Left: Shynelle Jones and her son Jayden Galbert in the summer of 2017; Right: A portrait of Jayden Galbert when he played Pop Warner football for the Northwest Trojans.
Courtesy of Shynelle Jones
By Lisa Lewis
August 22, 2018
TIME Health
For more, visit TIME Health.

By mid-afternoon on August 1, 2017, the temperature in Stockton, Calif. was at least 105 degrees. Thirteen-year-old Jayden Galbert complained to his mother, Shynelle Jones, about the heat, but didn’t want to skip preseason football practice and hurt his chances of making the freshman football team. Instead, he showed up, pushed himself to participate, and then collapsed on the field. “He started vomiting and he was shaking,” Jones says. “He couldn’t see. He was trying to focus, but he couldn’t.” Jayden was eventually airlifted to UC Davis Medical Center, where he was diagnosed with exertional heat stroke, which in turn led to rhabdomyolysis, a dangerous condition in which muscle breakdown can cause kidney damage. “His entire body was shutting down and I almost lost him,” Jones wrote on Facebook shortly afterwards.

At the time, California’s high schools were not required to follow national best practice standards for preventing and treating heat stroke — guidelines that include having cold water tubs on hand in case players overheat, among other cooling treatments. And they’re still not, according to a new study conducted by the Korey Stringer Institute at the University of Connecticut that ranks all 50 states and the District of Columbia on whether they’ve implemented key sports safety policies that can prevent serious injuries and deaths of high school athletes. California ranks nearly last on the list and hasn’t implemented any of the best practice policies for preventing heat stroke, but many other states also fared poorly.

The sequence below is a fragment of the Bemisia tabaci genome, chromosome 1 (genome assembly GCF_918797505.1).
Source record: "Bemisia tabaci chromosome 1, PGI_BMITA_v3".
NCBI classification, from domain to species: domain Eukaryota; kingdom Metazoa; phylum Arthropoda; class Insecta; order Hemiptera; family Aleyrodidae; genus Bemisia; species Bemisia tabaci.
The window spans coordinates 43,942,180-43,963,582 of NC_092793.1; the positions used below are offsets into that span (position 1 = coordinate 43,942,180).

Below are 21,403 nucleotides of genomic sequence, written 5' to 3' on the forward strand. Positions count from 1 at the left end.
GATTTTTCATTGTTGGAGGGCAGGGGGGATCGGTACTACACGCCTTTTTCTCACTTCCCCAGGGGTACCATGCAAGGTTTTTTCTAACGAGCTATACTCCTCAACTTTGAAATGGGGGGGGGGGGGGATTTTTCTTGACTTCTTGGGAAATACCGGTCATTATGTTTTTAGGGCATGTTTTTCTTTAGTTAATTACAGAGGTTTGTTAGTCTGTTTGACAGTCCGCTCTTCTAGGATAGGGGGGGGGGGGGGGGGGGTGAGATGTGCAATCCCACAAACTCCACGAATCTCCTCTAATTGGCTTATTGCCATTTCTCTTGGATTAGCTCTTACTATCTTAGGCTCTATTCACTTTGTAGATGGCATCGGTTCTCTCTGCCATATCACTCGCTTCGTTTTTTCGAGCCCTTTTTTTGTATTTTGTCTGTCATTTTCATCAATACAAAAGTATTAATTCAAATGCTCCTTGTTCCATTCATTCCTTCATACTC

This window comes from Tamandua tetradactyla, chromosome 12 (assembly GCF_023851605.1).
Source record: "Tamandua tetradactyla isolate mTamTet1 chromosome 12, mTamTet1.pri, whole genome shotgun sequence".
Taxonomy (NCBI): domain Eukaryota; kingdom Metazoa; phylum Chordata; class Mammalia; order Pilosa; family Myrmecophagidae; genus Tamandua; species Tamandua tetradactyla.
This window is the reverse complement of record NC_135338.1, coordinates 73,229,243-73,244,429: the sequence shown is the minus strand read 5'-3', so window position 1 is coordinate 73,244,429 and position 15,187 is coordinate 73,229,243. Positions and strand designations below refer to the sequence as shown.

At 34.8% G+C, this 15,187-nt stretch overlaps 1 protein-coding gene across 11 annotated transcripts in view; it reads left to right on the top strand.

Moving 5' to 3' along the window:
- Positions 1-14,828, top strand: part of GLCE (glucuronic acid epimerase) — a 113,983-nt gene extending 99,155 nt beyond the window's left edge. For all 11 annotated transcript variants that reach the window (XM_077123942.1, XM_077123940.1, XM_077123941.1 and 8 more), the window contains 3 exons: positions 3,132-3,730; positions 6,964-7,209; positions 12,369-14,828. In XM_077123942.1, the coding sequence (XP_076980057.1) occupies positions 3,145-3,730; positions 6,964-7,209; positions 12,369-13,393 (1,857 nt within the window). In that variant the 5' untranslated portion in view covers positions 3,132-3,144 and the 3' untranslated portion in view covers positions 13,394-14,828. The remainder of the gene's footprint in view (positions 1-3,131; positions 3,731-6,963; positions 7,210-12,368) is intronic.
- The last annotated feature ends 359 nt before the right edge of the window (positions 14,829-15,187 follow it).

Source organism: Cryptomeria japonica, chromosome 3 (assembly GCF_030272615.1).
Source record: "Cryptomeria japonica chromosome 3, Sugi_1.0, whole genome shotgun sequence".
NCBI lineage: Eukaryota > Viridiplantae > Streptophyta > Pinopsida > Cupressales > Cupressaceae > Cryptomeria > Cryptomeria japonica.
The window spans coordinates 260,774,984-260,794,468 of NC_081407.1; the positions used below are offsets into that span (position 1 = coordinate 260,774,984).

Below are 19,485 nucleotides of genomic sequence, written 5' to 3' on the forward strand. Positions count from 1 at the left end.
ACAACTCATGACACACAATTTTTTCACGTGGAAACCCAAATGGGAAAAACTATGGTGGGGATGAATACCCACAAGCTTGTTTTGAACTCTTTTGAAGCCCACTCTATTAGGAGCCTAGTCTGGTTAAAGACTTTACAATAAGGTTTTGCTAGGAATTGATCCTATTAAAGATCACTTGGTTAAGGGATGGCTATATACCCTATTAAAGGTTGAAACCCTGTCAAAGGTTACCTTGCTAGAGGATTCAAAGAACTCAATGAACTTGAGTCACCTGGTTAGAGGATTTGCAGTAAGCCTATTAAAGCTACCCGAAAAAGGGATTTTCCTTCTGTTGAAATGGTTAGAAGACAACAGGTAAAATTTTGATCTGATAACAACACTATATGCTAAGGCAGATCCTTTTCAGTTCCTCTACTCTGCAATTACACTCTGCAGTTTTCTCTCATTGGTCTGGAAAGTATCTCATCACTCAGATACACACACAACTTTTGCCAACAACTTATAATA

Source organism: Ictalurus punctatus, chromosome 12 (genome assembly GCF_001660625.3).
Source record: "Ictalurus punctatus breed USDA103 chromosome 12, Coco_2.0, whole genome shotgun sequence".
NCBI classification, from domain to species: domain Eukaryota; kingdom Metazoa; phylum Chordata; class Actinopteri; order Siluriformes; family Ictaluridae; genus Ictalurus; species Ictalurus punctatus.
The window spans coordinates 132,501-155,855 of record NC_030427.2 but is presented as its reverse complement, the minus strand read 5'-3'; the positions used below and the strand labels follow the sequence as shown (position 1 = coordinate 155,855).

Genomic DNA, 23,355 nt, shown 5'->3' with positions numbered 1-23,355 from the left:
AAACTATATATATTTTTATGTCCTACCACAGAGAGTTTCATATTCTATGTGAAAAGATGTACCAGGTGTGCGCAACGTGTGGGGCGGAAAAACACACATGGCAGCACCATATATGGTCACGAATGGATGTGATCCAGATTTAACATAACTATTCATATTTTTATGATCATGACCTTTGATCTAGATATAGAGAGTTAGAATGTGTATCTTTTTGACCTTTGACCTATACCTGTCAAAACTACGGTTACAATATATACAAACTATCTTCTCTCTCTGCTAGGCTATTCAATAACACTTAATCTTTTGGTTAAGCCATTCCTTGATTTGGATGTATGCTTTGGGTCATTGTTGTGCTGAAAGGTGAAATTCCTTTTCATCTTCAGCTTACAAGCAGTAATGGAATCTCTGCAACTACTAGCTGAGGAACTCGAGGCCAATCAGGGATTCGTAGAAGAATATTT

The policies included in the study cover “the four Hs: head, heart, heat and hemoglobin,” which together account for 90% of all sport-related deaths, says Samantha Scarneo, vice president for sport safety at the Korey Stringer Institute. But these policies aren’t uniformly implemented, which leaves many of the nation’s high school athletes at risk as students head back to school. No one knows just how many student athletes have been hurt or died in each state due to the lack of implementation, because those numbers are not tracked.

“They’re not sitting back and waiting for a kid to die to make these changes."

In California alone, there were more than 808,000 high school sports participants during the 2017-2018 school year, according to information released earlier this month by the California Interscholastic Federation. The state has several important measures in place, like requiring automated external defibrillators (AEDs) for cases of sudden cardiac arrest, and detailed return-to-play policies for players who are diagnosed with a concussion. But California also has the dubious distinction of being the only state that doesn’t regulate athletics trainers in any way. Trainers are often the ones to make calls about pulling a kid off the field or prescribing treatment. Despite several past legislative attempts, “the biggest concern in California is that the state does not require athletics trainers to be licensed,” Scarneo says. “Without any type of knowledge of who they are and what their training is, it makes it really difficult to actually trust that they know what they’re doing.”